The macronuclear rRNA genes (rDNA) in the ciliate Tetrahymena thermophila are normally palindromic linear replicons, containing two copies of the replication origin region in inverted orientation. A circular plasmid containing a single Tetrahymena rRNA gene (one half palindrome) joined to a tandem repeat of a 1.9-kilobase (kb) rDNA segment encompassing the rDNA replication origin and known replication control elements was used to transform Tetrahymena macronuclei by microinjection.
BACKGROUND: Alzheimer's disease (AD) is intimately tied to amyloid-? (A?) peptide. Extraneuronal brain plaques consisting primarily of A? aggregates are a hallmark of AD. Intraneuronal A? subunits are strongly implicated in disease progression. Protein sequence mutations of the A? precursor protein (APP) account for a small proportion of AD cases, suggesting that regulation of the associated gene (APP) may play a more important role in AD etiology.
Transcriptional mechanisms mediated by the binding of transcription factors (TFs) to cis-acting regulatory elements (CREs) in DNA play crucial roles in directing gene expression. While TFs have been extensively studied, less effort has gone towards the identification and functional characterization of CREs and associated epigenetic modulation. However, owing to methodological and analytical advances, more comprehensive studies of regulatory elements and mechanisms are now possible.
Epigenetic processes play a key role in orchestrating transcriptional regulation during development. The importance of DNA methylation in fetal brain development is highlighted by the dynamic expression of de novo DNA methyltransferases during the perinatal period and neurodevelopmental deficits associated with mutations in the methyl-CpG binding protein 2 (MECP2) gene. However, our knowledge about the temporal changes to the epigenome during fetal brain development has, to date, been limited. We quantified genome-wide patterns of DNA methylation at ?
Large genome-wide association studies (GWAS) have identified many genetic loci associated with risk for myocardial infarction (MI) and coronary artery disease (CAD). Concurrently, efforts such as the National Institutes of Health (NIH) Roadmap Epigenomics Project and the Encyclopedia of DNA Elements (ENCODE) Consortium have provided unprecedented data on functional elements of the human genome. In the present study, we systematically investigate the biological link between genetic variants associated with this complex disease and their impacts on gene function.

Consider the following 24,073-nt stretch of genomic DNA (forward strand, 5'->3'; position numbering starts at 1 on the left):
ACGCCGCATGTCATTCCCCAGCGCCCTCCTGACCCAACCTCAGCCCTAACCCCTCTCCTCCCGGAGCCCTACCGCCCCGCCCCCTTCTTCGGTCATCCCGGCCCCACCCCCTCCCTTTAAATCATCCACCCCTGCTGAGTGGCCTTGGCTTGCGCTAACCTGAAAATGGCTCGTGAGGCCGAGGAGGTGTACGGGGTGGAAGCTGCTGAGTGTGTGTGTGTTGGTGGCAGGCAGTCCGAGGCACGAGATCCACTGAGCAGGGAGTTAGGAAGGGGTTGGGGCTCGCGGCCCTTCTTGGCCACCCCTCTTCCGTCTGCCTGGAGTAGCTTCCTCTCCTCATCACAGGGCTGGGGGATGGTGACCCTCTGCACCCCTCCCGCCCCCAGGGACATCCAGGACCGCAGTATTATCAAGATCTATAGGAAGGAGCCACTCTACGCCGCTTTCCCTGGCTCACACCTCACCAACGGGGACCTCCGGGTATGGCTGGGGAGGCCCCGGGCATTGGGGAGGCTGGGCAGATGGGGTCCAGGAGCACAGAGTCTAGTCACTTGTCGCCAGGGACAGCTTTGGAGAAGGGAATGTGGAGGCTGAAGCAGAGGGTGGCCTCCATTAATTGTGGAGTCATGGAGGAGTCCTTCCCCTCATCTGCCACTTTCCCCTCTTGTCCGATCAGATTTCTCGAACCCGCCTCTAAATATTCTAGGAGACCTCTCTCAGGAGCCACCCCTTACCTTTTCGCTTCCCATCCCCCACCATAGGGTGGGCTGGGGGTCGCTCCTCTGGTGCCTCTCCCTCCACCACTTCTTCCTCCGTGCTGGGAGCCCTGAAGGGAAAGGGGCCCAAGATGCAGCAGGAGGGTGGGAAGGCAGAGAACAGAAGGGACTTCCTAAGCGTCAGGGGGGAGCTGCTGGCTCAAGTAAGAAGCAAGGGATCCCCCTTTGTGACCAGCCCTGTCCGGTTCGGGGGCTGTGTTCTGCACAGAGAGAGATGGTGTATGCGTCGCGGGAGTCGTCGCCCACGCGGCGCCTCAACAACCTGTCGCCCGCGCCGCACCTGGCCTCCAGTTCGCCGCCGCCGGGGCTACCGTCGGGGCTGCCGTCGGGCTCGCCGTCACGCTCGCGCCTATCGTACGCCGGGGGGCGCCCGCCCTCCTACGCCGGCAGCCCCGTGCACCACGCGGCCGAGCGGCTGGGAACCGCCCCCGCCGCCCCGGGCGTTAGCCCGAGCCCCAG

Current evidence emerging from genome-wide association studies indicates that the genetic underpinnings of complex traits are likely attributable to genetic variation that changes gene expression, rather than (or in combination with) variation that changes protein-coding sequences. This is particularly compelling with respect to psychiatric disorders, as genetic changes in regulatory regions may result in differential transcriptional responses to developmental cues and environmental/psychosocial stressors.
The Journal of Pharmacology and Experimental Therapeutics
UDP glucuronosyltransferase (UGT) 1A6 is a major isoform in human liver that glucuronidates numerous drugs, toxins, and endogenous substrates with high interindividual variability. The molecular basis for this variability remains unknown, although it likely involves genetic and environmental factors. Phenotype-genotype studies were conducted using a well characterized human liver bank (n = 54) and serotonin glucuronidation as a UGT1A6-specific phenotype marker.
The inducible IkappaB kinase (IKKi/IKKepsilon) is a recently described serine-threonine kinase that activates the transcription factors NFkappaB, interferon regulatory factor-3 (IRF3) and CCAAA/enhancer-binding protein (C/EBPdelta). Several inflammatory agents have been shown to induce the expression of the IKKi gene in macrophages and other cell types but the mechanism is unknown.